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PLoS One. 2014 Feb 4;9(2):e87837. doi: 10.1371/journal.pone.0087837. eCollection 2014.

Vaccination of mice using the West Nile virus E-protein in a DNA prime-protein boost strategy stimulates cell-mediated immunity and protects mice against a lethal challenge.

Author information

1
Laboratory of Gene Therapy, Faculty of Veterinary Sciences, Ghent University, Merelbeke, Belgium.
2
Institute of Virology, University of Zurich, Zurich, Switzerland.
3
Department of Immunology, Fraunhofer Institute for Cell Therapy and Immunology, Leipzig, Germany.
4
Departments of Medicine, Molecular Microbiology and Pathology and Immunology, Washington University School of Medicine, St. Louis, Missouri, United States of America.
5
Department of Molecular Medicine, University of Padova, Padova, Italy.
6
Operational Direction Interactions and Surveillance, Veterinary and Agrochemical Research Centre (CODA/CERVA), Brussels, Belgium.
7
Genetic Immunity, Budapest, Hungary and McLean, Virginia, United States of America.

Erratum in

  • PLoS One. 2014;9(2):e91631.

Abstract

West Nile virus (WNV) is a mosquito-borne flavivirus that is endemic in Africa, the Middle East, Europe and the United States. There is currently no antiviral treatment or human vaccine available to treat or prevent WNV infection. DNA plasmid-based vaccines represent a new approach for controlling infectious diseases. In rodents, DNA vaccines have been shown to induce B cell and cytotoxic T cell responses and protect against a wide range of infections. In this study, we formulated a plasmid DNA vector expressing the ectodomain of the E-protein of WNV into nanoparticles by using linear polyethyleneimine (lPEI) covalently bound to mannose and examined the potential of this vaccine to protect against lethal WNV infection in mice. Mice were immunized twice (prime--boost regime) with the WNV DNA vaccine formulated with lPEI-mannose using different administration routes (intramuscular, intradermal and topical). In parallel a heterologous boost with purified recombinant WNV envelope (E) protein was evaluated. While no significant E-protein specific humoral response was generated after DNA immunization, protein boosting of DNA-primed mice resulted in a marked increase in total neutralizing antibody titer. In addition, E-specific IL-4 T-cell immune responses were detected by ELISPOT after protein boost and CD8(+) specific IFN-γ expression was observed by flow cytometry. Challenge experiments using the heterologous immunization regime revealed protective immunity to homologous and virulent WNV infection.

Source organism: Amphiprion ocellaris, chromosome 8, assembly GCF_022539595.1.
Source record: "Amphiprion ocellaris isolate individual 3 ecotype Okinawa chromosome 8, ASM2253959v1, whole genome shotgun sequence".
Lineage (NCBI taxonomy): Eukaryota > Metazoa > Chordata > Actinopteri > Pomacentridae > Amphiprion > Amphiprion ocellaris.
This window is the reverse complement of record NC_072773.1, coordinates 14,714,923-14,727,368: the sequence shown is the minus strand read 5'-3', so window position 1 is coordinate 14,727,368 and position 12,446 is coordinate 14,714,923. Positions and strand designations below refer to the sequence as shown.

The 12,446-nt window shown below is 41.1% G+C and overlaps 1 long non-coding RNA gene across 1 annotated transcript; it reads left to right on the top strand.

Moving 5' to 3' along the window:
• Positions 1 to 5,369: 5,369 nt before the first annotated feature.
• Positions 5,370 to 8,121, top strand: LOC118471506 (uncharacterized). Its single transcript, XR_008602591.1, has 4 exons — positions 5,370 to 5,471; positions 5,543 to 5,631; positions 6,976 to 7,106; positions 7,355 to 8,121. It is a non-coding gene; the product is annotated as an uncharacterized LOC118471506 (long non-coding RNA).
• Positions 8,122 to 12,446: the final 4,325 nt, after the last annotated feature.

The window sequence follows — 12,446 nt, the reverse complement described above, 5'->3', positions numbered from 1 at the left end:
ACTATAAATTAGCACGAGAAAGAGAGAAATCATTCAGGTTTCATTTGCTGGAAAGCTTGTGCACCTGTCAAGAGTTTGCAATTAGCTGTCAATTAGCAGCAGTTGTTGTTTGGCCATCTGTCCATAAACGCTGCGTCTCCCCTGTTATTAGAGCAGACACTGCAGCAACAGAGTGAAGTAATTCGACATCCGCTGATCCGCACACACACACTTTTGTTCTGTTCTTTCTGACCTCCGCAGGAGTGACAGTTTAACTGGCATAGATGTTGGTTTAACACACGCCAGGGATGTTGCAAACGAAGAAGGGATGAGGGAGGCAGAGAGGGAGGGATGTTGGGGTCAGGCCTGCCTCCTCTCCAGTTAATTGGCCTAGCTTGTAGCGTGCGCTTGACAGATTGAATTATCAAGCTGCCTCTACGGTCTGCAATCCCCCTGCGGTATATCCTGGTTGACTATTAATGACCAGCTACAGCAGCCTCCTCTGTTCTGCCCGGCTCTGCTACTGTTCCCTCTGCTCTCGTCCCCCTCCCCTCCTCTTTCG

PMID:
24503579
PMCID:
PMC3913677
DOI:
10.1371/journal.pone.0087837
[Indexed for MEDLINE]
Free PMC Article

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